Last week judgment was handed down in the case of Cornerstone v Ofsted. Cornerstone, an adoption and fostering charity based on the northeast of England, had sought to overturn an earlier judgment from last year which found that it had unlawfully discriminated in only accepting heterosexual evangelical Christians as potential carers.

In this latest judgment, the Court of Appeal agreed that the judge had been unduly dismissive of the importance of Cornerstone’s evangelical faith to its work and mission but ruled that this did not justify sexual orientation discrimination in the furtherance of that mission. 

The matter had initially arisen in 2019 when Ofsted issued a draft report to Cornerstone, downgrading its status from good’ to requires improvement’ because Cornerstone, an explicitly evangelical Christian organisation, only recruits evangelical Christians in opposite-sex marriages. Ofsted found this recruitment policy to be in breach of both the Equality Act 2010 (EA 2010) and the Human Rights Act 1998 (HRA 1998). The Charity Commission had queried Cornerstone on the same points in 2010 and found that there had not been a breach. 

Cornerstone sought to argue in this court case (as it did successfully with the Charity Commission) that it did not discriminate on the ground of sexual orientation but rather on behaviour, a distinction which was rejected by the court. However, this distinction is central to how many evangelical churches and organisations engage with issues of sexual orientation and identity within a biblical frame, and as such this highlights a growing chasm in societal and traditional evangelical approaches to human sexuality, making future challenges in this area highly foreseeable. 


A number of Cornerstone’s arguments were either uncontested or upheld by the court, leading to some helpful clarifications. Cornerstone’s policy was found not to be discrimination on the ground of religious belief. The Court of Appeal ruled that the trial judge was wrong to find that Cornerstone’s policy was not a manifestation of its religion. It also overruled his dismissal of the way in which Cornerstone chooses to manifest its beliefs and in his assessment of the significance of Ofsted challenging this manifestation. This judgment helpfully restates that the law continues to respect and defend the rights of religious organisations to apply restrictions based on religious belief if this is necessary to comply with the doctrines of the organisation.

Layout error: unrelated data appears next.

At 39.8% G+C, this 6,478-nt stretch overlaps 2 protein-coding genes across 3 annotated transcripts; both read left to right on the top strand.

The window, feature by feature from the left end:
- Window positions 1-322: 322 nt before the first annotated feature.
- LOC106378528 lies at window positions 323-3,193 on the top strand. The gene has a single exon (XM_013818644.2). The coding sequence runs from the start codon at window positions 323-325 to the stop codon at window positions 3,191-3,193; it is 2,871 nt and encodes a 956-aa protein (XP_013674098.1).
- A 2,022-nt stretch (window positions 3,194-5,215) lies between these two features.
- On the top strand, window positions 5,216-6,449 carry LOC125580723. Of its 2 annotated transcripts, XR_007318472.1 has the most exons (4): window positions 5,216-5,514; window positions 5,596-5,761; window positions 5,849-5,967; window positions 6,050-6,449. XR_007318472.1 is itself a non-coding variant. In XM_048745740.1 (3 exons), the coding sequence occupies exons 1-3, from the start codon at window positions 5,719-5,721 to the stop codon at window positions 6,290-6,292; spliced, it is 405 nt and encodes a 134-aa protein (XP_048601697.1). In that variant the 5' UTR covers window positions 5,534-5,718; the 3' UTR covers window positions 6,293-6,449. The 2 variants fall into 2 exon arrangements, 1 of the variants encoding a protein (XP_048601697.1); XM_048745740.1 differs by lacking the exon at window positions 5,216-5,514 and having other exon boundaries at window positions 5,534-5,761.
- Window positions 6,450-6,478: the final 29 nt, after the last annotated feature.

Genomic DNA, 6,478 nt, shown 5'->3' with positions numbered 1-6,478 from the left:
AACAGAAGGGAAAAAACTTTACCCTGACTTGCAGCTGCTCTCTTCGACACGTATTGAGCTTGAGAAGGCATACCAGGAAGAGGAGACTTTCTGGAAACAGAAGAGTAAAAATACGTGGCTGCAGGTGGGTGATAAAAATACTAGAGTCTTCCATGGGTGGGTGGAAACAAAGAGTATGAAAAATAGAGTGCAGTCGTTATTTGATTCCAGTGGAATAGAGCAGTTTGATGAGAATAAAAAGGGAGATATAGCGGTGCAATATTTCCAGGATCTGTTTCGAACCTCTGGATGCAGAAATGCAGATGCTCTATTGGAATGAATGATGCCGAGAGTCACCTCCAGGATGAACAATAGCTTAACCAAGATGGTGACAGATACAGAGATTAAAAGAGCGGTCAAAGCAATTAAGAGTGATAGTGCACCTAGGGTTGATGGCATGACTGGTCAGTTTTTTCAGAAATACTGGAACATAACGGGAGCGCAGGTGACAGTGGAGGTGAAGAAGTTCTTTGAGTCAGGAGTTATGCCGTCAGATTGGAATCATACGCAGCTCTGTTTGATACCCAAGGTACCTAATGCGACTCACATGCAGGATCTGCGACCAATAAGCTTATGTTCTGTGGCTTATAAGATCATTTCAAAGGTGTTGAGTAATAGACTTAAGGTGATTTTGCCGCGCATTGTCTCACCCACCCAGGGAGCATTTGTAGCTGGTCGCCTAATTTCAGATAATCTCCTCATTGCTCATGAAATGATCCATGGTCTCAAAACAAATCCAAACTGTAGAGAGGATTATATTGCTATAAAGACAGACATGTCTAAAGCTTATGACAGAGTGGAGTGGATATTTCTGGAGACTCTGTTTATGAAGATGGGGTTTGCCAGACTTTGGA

Matters are more complicated when the religious organisation carries out a public function with public money, as was the case here (though the precise nature of this remains an area of dispute between the parties). The law supposedly allows restrictions in this context to sexual orientation if sufficiently justified. However, this ruling does not inspire confidence as to the long-term value of this provision because the level of justification needed would appear to be onerously high – dealing more with the outcome of the belief than the fact of the belief itself (paragraph 145 of the court’s judgment). 

Among the most concerning elements of the judgment is its discussion of the content of evangelical belief. The court indicates that it is not for Cornerstone to decide the evangelicalness’ of gay and lesbian evangelical Christians, but this in turn raises the question of the court’s competency to decide this question at all. The finding that the trial judge was not obliged to adopt Cornerstone’s doctrinal definition of evangelical Christians” (para 136) begs the question of whose definition is adopted instead, and why. The court’s earlier affirmation that it is not for others, including the courts, to adjudicate on the truth of religious beliefs” (para 83) rings somewhat hollow at this point and becomes quite faint and distant when the court states at para 137, An important purpose of the EA 2010 is to support progress on equality and it must be recognised that religious doctrine does not stand still”. 

There is an implication here that the right” trajectory has been set by the legislation and that there is a role for the courts in dealing with wrong’ religiously motivated positions to nudge them forward in the direction of progress. While this point was not ultimately determinative of the matter at hand, its presence within the judgment at all calls into question the court’s ability to balance competing rights and suggests that religious rights, and classical evangelical convictions in particular, will always be prejudiced by uncodified sentiment, even in the highest courts of the land. 

This case does not deal with any particularly novel questions of law, instead raising some familiar and vexed questions, such as how does a democratic society balance, respect and accommodate competing rights? What scope is there for traditional Christian beliefs to continue to be manifest not only in private but in public? Where will the societal train of progress’ lead us? 

Cornerstone is seeking to appeal this latest decision, hopeful as it is to continue to secure and encourage evangelical Christian placements for some of the hardest-to-place children, within the context of its evangelical conviction. For Cornerstone, this is an indissociable part of its work.